Let's dig into data that could make Jerome Powell say: "There is significant uncertainty around that level of interest rates. Even so, we still have some ways to go, and incoming data since our last meeting suggest that the ultimate level of interest rates will be higher than previously expected."
Before diving into the data and JPow's quote that 'ties' it all together, I would like to level set with some context:
- The Federal Reserve has been given a dual mandate by congress—pursuing the economic goals of maximum employment and price stability.
- The Fed and JPow in the past have stated 'price stability' is inflation at the rate of 2 percent, as measured by the annual change in the Price Index for Personal Consumption Expenditures (PCE).
- The Fed views maximum employment as the highest level of employment that the economy can sustain over time. The Fed does not have a numerical target for the level of employment; rather, the Fed analyzes economic conditions.
- The federal funds rate ( the rate that banks pay for overnight borrowing in the federal funds market ) is the Fed’s policy rate, which means it is the rate the Fed chooses to target to achieve its policy goals–the dual mandate.
- Changes in the federal funds rate influence other interest rates that in turn influence borrowing costs for households and businesses as well as broader financial conditions.
- The Federal Open Market Committee (FOMC) sets the target range for the federal funds rate with the upper and lower limits on the range
- To fight inflation, FOMC has been raising the federal funds rate.
- However, when interest rates go up, it becomes more expensive to borrow, so businesses are generally unwilling to add more workers and may have to reduce headcount to account for increased costs.
- This generally places downward pressure on employment and wages
- Rates have been going up:
All of which brings us back to this quote from Jerome Powell at last week's FOMC presser:
So what incoming data has him concerned?
For starters, ADP employment report (level change):
Folks changing jobs is one of the few ways to beat CPI inflation (with wage increases for job changers nearly double that of CPI inflation) since employers are having to offer higher wages in a tight labor market while employers have already complained about hiring/training folks.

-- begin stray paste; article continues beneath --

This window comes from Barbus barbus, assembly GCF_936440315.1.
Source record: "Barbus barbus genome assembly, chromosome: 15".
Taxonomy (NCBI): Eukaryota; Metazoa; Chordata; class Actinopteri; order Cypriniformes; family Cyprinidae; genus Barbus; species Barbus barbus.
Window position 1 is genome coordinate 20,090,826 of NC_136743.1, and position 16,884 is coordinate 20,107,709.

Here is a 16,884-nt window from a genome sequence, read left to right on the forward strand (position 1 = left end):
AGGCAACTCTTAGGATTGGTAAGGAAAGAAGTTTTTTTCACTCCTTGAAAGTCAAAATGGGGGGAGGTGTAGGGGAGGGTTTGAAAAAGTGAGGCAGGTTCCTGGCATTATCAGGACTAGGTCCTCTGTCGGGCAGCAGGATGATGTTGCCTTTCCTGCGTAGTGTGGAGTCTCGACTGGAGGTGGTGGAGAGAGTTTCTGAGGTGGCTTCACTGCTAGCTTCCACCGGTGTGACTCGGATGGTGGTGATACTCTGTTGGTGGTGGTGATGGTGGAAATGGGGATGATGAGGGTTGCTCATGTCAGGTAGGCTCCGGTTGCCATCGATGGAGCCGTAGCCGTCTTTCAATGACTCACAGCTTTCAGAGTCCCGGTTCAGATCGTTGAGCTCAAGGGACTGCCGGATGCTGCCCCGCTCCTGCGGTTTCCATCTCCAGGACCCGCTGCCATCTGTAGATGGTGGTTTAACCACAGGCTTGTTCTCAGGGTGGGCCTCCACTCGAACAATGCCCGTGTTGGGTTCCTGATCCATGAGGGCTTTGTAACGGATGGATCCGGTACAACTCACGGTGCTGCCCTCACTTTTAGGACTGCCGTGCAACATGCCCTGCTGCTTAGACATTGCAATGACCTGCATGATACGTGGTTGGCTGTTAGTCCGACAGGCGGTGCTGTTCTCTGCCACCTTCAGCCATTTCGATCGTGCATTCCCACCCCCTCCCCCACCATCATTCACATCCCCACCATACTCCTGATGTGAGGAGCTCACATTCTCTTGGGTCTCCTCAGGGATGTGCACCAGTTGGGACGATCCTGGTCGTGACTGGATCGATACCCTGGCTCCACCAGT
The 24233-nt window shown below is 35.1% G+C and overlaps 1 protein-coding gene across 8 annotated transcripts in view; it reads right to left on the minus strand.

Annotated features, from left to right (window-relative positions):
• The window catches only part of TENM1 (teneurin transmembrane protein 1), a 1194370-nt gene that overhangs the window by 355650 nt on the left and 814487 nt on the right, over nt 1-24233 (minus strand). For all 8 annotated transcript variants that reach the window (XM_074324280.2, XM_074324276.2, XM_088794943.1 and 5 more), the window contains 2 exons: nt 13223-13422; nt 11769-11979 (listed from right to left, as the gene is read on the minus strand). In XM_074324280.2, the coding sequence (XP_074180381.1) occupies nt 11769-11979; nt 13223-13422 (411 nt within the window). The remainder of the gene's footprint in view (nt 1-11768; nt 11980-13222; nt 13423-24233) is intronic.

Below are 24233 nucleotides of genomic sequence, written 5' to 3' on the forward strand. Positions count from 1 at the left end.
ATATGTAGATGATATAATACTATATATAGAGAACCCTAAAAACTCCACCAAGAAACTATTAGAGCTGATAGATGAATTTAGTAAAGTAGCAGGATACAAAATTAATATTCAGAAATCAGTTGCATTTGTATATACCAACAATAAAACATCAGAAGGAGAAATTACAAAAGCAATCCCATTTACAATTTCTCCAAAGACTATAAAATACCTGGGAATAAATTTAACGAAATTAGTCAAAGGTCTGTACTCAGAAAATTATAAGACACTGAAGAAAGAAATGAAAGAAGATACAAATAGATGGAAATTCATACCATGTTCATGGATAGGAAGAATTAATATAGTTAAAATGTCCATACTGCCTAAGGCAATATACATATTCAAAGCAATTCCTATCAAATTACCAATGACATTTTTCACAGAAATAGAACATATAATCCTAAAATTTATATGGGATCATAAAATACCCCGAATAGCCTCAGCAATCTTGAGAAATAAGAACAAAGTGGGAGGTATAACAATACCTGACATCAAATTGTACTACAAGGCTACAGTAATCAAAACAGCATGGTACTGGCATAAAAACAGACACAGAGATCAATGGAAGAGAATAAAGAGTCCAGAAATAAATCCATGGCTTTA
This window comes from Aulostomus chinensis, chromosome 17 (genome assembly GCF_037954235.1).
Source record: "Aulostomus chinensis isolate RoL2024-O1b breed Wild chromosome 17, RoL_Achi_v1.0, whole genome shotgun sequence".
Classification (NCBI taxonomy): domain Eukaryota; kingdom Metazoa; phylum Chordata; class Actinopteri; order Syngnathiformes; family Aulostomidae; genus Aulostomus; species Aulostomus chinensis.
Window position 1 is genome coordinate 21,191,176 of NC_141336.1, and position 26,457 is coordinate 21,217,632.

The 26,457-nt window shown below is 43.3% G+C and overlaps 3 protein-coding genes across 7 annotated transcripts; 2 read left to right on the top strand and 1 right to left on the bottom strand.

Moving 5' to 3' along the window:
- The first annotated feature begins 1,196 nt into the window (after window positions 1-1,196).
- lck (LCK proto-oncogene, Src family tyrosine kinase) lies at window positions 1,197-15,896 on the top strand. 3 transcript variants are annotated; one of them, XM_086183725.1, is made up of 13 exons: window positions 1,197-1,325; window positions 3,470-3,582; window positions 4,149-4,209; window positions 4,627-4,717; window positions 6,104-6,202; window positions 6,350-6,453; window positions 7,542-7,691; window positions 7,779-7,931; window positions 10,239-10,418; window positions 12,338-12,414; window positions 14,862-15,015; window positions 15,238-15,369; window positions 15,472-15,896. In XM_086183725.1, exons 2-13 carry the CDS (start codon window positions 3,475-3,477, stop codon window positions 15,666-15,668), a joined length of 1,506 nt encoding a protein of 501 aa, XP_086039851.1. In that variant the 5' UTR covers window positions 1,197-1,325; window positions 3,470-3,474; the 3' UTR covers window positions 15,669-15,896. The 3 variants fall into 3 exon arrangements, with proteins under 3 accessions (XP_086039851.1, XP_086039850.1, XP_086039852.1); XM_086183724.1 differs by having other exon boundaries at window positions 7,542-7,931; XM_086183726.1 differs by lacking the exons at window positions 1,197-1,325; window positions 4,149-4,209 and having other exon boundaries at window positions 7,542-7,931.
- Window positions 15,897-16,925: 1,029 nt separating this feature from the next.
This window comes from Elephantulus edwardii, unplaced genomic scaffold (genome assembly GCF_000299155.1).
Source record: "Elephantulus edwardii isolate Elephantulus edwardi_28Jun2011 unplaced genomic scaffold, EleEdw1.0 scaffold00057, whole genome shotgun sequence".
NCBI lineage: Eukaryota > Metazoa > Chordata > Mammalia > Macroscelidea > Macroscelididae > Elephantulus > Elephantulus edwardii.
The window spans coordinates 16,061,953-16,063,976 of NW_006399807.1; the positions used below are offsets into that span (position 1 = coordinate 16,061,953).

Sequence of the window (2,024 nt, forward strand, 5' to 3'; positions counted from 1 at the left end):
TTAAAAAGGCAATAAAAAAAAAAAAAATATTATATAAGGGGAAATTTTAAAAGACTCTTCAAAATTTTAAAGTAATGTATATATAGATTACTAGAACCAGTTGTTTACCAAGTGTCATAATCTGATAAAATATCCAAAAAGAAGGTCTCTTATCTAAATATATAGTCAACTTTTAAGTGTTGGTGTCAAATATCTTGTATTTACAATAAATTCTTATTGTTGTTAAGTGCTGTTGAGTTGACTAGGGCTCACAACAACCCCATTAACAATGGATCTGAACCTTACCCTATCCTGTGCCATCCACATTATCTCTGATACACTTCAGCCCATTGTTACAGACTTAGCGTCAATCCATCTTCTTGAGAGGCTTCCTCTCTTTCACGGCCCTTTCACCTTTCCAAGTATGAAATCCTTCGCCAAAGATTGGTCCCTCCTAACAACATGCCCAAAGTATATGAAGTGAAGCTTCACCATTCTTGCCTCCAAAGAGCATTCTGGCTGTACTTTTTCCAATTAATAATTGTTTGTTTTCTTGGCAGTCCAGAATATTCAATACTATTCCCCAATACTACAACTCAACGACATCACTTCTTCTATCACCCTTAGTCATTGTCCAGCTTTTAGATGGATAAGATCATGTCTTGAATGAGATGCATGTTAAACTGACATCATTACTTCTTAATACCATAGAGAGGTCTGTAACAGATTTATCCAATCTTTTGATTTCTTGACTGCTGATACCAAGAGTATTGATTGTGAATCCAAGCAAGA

Yet, all this churn and job hopping is happening in the background of a HOT labor market with a slew of open jobs (10.7+ million) reported last week:
Additionally, the overall unemployment figure is at (3.7%):
- Less than a high school diploma: 6.3%. (previous 5.6%)
- High school graduate and no college: 3.9% (previous 3.7%)
- Some college or associate degree: 3.0% (previous 2.9%)
- Bachelor’s degree and higher: 1.9% (previous 1.8%)
As we can see from above, the labor market by most major metrics is primed to continue feeding into inflation (and further upsetting price stability).
Speaking of price stability, new CPI numbers come out this week but consider this calendar year so far:
|Month||CPI Percent Change from Year Ago||PCE Reading Percent Change from Year Ago|
With 3 readings left in the year, even if CPI inflation comes in at 0 for the rest of the year, 2022 CPI inflation would be at 6.29%, 33.8% greater than the CBO's 4.7% estimate for CY2022.With 3 readings left in the year, even if PCE inflation comes in at 0 for the rest of the year, 2022 PCE inflation would be at 4.83%. This is +2.83% (141.5%) higher than the committee's stated 2% PCE goal.
Back to the Fed's dual mandate, with price stability so obviously still broken (by the Fed's own hand at that) and with labor still strong, Boston Fed President Susan Collins said Friday:
Making policy decisions going forward will not be easy – it never is at this stage in the economic cycle.
Returning to price stability will set the foundation for sustainable maximum employment– and for achieving the mission of a vibrant, inclusive economy that works best for all in the long run.
To conclude, let me reiterate my commitment to the Fed’s dual mandate – price stability and maximum employment – and specifically, my resolve to restore price stability.
Coming out of the most recent FOMC meeting, JPow stated 'incoming data since our last meeting suggest that the ultimate level of interest rates will be higher than previously expected.' This is a review of some of that data and how the Fed will sacrifice from the labor market (by continuing to raise rates) in the name of price stability.
To fix one end of the mandate (price stability) from the problem they created, the Fed is sacrificing employment (their other end of the mandate) to bolster price stability.